Jack Yeandle will tell you it’s been a year to remember for him on a personal level, but looking ahead to 2016 the Exeter hooker is now hoping his good fortunes extend to that of leading the Chiefs to on-field success.
Handed the role of club captain at the start of the campaign following Dean Mumm’s decision to head home to Australia, the 26-year-old forward has settled well to his new leadership role at Sandy Park.
And away from the field, Yeandle – and his fiancee Beth – are also adapting to their role as parents to young Ava, who was born on December 9.
It has – in his own words – been a whirlwind few months for the Exeter-born player, who tomorrow will be hoping to kick-start the New Year by helping the Chiefs to overcome rivals Northampton Saints at Franklin’s Gardens (3pm).
Sitting second in the current Aviva Premiership standings, Yeandle is well aware that although the Saints have failed to win in their last three fixtures, they still pose a considerable threat to Exeter’s ambitions on home turf.
Indeed, he insists pre-match that the Devon club are adhering to the adage that form is temporary and class is permanent.
"Obviously it is our full intention to go there and win again, but you can never go there expecting things to happen, you have to make them happen. Especially with how Saints are going at the moment," Yeandle said. "Who is to say they can't turn round and have an extremely big backlash?
"All teams pride themselves on their home performances, Saints will be no less, especially with their home crowd, they have a very passionate crowd up there, and they will be bitterly disappointed off the back of last week's result.
"We just have to make things happen with our own performances and then the result will look after itself.
"It won't just be the coaching staff that will be trying to fire them up for this game, especially on their own patch, it will be the players as well. I am sure the players will be disappointed by results there, especially the senior heads. They will want a big turnaround on their own patch and we have to expect that and we have to make it happen for us."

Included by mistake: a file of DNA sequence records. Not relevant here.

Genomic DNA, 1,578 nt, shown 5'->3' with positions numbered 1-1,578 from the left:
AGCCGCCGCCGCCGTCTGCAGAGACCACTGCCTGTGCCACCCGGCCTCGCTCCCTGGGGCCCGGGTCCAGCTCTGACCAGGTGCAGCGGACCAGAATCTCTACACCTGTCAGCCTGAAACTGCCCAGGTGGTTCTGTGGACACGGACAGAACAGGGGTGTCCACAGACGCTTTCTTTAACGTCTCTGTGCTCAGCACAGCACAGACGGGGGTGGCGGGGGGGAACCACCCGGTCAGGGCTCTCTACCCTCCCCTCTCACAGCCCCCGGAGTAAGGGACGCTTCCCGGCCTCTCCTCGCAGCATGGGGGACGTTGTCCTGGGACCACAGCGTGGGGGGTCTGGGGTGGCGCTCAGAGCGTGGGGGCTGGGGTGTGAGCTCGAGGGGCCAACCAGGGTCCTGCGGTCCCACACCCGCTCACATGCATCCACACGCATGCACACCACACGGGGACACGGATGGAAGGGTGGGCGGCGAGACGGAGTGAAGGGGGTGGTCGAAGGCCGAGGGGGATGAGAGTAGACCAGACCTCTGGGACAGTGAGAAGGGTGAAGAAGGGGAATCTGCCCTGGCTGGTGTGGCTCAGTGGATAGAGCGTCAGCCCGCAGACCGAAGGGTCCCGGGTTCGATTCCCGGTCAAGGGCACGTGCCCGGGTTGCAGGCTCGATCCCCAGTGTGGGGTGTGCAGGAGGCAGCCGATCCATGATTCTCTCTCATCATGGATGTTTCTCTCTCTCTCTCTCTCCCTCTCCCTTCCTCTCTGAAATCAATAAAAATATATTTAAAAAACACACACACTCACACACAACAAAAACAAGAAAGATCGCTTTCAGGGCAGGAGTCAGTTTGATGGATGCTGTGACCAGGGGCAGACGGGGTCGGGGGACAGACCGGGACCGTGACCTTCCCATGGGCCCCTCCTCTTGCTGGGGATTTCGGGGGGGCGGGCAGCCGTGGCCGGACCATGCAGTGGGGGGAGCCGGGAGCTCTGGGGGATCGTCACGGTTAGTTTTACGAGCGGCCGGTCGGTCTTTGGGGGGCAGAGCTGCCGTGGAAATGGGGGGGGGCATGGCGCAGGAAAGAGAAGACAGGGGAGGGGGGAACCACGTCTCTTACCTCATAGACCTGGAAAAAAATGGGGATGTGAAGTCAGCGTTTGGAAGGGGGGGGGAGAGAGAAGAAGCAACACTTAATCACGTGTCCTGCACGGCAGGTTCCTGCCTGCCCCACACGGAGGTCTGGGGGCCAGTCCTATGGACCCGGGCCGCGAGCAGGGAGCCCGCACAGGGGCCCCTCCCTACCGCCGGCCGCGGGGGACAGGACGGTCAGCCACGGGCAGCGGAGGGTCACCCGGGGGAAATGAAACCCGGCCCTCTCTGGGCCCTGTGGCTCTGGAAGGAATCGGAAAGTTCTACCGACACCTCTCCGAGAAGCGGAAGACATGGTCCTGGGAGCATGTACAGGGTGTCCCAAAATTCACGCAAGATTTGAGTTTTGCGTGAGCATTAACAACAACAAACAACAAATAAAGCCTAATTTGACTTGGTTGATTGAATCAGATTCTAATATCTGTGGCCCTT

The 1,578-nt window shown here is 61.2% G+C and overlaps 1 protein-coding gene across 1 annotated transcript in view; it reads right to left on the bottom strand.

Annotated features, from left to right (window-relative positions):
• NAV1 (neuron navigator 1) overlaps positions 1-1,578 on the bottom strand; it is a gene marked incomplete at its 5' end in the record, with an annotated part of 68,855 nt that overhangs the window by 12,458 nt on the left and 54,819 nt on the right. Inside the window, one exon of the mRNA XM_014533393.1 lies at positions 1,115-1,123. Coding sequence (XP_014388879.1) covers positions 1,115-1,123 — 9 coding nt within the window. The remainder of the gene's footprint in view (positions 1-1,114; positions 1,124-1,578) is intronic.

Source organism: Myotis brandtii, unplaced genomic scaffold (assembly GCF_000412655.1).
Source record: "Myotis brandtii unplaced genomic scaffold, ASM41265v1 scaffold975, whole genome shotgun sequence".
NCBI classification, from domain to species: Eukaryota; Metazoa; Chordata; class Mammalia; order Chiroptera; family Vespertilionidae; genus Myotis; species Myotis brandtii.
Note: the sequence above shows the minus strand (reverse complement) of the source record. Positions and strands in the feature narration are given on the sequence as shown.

The Chiefs, however, will travel in confident mood having netted their sixth win in seven Premiership starts last Saturday when they overcame Sale Sharks at Sandy 33-17.
That victory ensured Rob Baxter’s side wrapped up another year on home soil with just one defeat to their name – that against Gloucester on January 9 – and Yeandle believes having such a strong fortress will be key to success for the Chiefs moving forward.
"Our home performances have gone extremely well. As a whole, they have been really positive and the most positive aspect is that there is definite room for improvement," added Yeandle reflecting on 2015.
"Looking at how we finished last season, we were points [difference] off a top four finish and we have progressed that through and matured into this season and we have finished the year in the top two.
"We go into the New Year with a whole new challenge, we start with Saints away which we are looking forward to, and we want to keep progressing and squeeze at the top of the table."
And it seems the he only downside for the Chiefs from the past 12 months was the frustration at not seeing off some of the lesser lights in the top-flight, which ultimately denied them a place in the top four.
Indeed, that was an area of weakness identified in the close season and the signs are that harsh lessons have been learned.
"That was certainly a big focus of ours in pre-season and off-season," Yeandle added. "We looked at all the fixtures and results and saw how they went and the key thing was that those games we lost, had we accumulated just one more point then we would have finished in the top four last season.
"It is more the mental focus than anything. Every game has a big physical challenge in the Premiership, especially this season, but it is about refreshing your brain and being really switched on to every aspect of play and every aspect of the game.
"I think there is a lot more trust in the team now. We have systems and structures that are here where ultimately you make the decisions on the pitch, but there is a lot more trust and belief in the players.
"We are a good team and we have proved that with results and performances and it is about believing in what we can do and believing what we can push on and achieve."